South Africa: Court decision upholding constitutionality of Criminal Defamation is a blow to freedom of expression


5 December 2014

South Africa: Court decision upholding constitutionality of Criminal Defamation is a blow to freedom of expression

A court decision that criminal defamation is not against the South African Constitution risks putting journalists in prison for their work, PEN International said today.

Earlier in the year, PEN International joined a coalition of local civil society and international human rights organisation as amici — or friends of the court – in the appeal of journalist Cecil Motsepe against his conviction for criminal defamation. He had cited unnamed court officials as saying that a Magistrate at the Meyerton Magistrate’s Court discriminated against black people in favour of whites when passing sentence, in an article published in the Sowetan newspaper on 10 December 2008.

Motsepe was sentenced in the Nigel Magistrate’s Court to a fine of R10,000 and a jail term of 10 months, suspended for five years.

Although the court did not uphold Motsepe’s conviction, it ruled that criminal defamation did not violate the South African Constitution, citing the need to construe the right to freedom of expression ‘in the context of other rights such as the right to human dignity’.

‘We are extremely disappointed at this decision that will continue to allow journalists to be criminalised in the course of their legitimate work.  While individuals have a right to seek redress for harm to their reputation, this should never be through the criminal courts,’ said Carles Torner, Executive Director of PEN International.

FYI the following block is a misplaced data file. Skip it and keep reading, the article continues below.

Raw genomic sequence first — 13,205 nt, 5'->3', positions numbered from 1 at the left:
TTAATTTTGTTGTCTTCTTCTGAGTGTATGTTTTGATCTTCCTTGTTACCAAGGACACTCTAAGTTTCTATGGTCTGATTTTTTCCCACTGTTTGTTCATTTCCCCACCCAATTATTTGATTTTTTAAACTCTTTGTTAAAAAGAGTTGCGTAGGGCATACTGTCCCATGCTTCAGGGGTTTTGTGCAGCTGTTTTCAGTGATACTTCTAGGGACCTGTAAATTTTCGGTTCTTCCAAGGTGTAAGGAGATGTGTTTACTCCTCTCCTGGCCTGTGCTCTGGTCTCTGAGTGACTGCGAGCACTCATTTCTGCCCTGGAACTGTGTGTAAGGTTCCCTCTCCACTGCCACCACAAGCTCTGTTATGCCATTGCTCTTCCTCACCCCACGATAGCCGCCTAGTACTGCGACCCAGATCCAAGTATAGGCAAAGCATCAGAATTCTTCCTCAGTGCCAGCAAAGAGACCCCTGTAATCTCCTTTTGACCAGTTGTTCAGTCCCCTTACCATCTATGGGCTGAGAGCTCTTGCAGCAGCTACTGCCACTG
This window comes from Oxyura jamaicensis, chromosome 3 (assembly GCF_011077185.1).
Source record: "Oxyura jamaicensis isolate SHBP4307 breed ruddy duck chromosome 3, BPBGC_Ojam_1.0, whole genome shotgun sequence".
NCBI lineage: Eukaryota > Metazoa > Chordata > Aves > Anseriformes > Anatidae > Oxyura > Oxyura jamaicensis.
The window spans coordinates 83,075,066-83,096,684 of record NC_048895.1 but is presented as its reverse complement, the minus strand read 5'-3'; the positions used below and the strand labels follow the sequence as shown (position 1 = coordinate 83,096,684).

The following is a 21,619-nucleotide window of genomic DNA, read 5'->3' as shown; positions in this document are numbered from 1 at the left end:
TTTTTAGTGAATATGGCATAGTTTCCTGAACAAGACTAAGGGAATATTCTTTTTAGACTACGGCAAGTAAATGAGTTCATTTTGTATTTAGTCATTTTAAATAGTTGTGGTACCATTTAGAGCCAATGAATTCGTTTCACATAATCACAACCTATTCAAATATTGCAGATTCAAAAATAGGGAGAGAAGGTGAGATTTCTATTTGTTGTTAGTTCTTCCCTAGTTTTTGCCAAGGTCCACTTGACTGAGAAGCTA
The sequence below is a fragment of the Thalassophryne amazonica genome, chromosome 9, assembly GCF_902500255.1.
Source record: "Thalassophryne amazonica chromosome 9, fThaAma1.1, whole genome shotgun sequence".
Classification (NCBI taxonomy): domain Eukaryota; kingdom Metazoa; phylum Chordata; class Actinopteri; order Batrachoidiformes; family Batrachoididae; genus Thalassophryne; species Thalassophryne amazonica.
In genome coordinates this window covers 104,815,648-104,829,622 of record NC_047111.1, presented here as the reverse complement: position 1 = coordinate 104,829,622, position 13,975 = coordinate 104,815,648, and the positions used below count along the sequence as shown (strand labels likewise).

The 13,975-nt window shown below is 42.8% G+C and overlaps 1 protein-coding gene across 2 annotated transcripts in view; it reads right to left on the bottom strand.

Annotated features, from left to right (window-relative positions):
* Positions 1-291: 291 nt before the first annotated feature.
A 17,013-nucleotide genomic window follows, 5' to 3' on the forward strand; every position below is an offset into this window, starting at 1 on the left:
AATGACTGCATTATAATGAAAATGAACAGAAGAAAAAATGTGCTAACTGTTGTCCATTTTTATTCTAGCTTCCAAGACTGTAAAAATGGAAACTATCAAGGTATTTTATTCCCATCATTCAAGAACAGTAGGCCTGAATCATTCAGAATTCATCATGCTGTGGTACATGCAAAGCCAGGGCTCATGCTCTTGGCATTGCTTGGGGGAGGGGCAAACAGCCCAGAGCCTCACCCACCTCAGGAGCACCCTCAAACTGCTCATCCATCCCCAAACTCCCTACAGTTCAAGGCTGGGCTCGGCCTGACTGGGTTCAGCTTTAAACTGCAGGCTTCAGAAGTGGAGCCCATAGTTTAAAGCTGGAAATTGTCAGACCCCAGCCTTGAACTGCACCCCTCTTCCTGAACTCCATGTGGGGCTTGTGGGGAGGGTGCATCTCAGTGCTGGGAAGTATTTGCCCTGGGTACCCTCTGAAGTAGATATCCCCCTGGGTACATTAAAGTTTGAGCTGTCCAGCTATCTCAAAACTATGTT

‘Criminal defamation has been widely recognized – including by the African Commission on Human and Peoples’ Rights – to be  inconsistent with a democratic society where writers and journalists should be free to carry out their work without fear,’ said Margie Orford, President of PEN South Africa.

We know that the existence of criminal defamation laws allow officials to target their critics. South Africa could have set an example to the rest of Africa by decriminalising defamation, particularly for journalists whose watchdog role plays a vital role in holding officials to account. We will continue to campaign until no one faces a prison sentence or punitive fines for insult or libel.

The amici coalition highlighted the disproportionately harsh sanction criminal defamation carries, violating freedom of expression. PEN calls on South African authorities to review the Constitution and relevant legislation as a matter of urgency to ensure that criminal defamation is removed from the statute books.

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South African court debates constitutionality of criminal defamation – case of journalist Cecil Motsepe